The plane was ready to take off, and so, in a sense, was Vince Carter. He was at the airport in Toronto on Feb. 10, about to board a spacious private jet with Raptors teammate Tracy McGrady and several team executives, bound for an NBA All-Star weekend in Oakland that would change his life. Caterers had stocked the flight with a feast fit for the man who two days later would be Slam Dunk King, including shrimp cocktail, prime rib and champagne, but Carter and McGrady had a different meal in mind. An airport courtesy van was dispatched to McDonald's, and by the time the jet was off the ground, Carter was munching on a 20-piece pack of Chicken McNuggets.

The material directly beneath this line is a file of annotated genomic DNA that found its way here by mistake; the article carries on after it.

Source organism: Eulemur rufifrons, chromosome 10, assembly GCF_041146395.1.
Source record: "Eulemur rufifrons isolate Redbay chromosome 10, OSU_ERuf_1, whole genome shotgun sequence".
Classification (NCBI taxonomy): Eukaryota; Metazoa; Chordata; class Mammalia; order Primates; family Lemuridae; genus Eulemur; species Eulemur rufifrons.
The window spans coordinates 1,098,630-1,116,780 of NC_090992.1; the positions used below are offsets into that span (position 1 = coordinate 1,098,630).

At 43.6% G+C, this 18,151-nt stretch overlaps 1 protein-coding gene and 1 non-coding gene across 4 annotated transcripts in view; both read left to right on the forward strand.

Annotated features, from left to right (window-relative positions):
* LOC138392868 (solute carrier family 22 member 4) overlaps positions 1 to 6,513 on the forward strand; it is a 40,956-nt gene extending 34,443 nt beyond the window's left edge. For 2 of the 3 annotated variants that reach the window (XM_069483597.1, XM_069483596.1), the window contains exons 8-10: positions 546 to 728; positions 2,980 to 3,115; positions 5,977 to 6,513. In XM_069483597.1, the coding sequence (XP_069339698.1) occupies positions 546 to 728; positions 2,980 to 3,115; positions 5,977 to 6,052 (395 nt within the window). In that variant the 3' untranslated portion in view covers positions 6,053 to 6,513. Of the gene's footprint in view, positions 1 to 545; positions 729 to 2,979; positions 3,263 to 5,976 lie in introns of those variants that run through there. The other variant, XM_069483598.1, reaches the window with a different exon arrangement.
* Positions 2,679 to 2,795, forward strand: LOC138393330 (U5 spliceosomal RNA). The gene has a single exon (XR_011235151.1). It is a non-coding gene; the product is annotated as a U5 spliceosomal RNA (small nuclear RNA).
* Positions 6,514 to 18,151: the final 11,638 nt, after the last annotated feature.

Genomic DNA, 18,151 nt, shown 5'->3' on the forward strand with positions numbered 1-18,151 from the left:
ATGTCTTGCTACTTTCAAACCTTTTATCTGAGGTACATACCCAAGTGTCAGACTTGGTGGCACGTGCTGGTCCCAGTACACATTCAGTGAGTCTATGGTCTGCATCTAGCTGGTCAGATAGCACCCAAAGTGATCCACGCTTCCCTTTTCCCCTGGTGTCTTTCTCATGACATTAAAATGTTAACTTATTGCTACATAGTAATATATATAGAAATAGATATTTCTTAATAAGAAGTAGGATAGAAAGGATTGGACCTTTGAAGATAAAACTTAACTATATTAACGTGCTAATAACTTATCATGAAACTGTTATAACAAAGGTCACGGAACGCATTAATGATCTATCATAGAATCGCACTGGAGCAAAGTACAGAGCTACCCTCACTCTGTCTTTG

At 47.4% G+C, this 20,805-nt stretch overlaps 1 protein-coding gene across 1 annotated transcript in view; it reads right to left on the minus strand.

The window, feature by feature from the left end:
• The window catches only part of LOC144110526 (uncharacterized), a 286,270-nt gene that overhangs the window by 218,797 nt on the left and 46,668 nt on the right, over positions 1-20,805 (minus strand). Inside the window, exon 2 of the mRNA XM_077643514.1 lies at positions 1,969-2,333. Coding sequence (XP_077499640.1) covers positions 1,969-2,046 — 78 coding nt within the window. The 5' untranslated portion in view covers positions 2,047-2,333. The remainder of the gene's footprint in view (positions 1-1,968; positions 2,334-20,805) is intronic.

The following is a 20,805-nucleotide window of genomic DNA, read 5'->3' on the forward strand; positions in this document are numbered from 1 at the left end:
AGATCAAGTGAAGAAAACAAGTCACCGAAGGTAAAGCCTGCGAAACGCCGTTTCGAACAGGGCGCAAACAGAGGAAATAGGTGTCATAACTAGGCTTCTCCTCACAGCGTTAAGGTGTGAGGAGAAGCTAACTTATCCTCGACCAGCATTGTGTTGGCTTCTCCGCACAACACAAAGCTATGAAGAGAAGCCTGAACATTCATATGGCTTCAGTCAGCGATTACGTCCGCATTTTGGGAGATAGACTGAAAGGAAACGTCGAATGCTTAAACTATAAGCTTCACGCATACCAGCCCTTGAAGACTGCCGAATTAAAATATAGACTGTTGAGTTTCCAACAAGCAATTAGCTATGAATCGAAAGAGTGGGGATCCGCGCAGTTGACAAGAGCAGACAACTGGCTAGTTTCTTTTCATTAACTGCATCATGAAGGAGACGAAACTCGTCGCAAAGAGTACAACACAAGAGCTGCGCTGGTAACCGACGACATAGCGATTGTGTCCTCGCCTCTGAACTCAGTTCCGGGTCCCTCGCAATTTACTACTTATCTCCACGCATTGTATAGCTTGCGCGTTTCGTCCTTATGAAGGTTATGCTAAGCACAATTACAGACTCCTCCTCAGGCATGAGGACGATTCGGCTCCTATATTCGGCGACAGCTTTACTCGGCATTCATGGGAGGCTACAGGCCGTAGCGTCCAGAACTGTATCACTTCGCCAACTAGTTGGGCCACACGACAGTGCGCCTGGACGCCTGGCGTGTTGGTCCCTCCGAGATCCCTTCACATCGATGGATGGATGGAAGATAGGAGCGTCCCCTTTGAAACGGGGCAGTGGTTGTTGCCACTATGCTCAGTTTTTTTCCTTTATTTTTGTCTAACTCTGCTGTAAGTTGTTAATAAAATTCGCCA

Gobbling fast food while flying in luxury is typical of Carter's life these days—he's trying to stay grounded while enjoying his soaring popularity. If the 1,911,973 votes he received from fans for the All-Star Game, second only to Michael Jordan's 1997 tally, weren't proof enough of his appeal, his electrifying performance in winning the dunk contest catapulted him from emerging star to megastar Vince-tantaneously. Shoe companies clamored for his endorsement; entertainers buzzed about his acting potential; legends of the game such as Julius Erving and Magic Johnson trekked to the locker room just to pay homage; and kids across North America fantasized about replicating his 360, windmill dunk and his between-the-legs tomahawk slam. Two of his 12 points in the next day's All-Star Game came on a double-clutch sidewinder dunk off a lob from Allen Iverson. "It's been fantastic, and I'm just trying to enjoy it," the 23-year-old Carter said on Sunday of his ascension to a new level of celebrity, "but it's been tough at times, too." The tough part included a wearying off-the-court schedule that caused his play to suffer, at least temporarily, and the discovery that the demands of international stardom are sometimes at odds with the demands of being a small forward for the Raptors.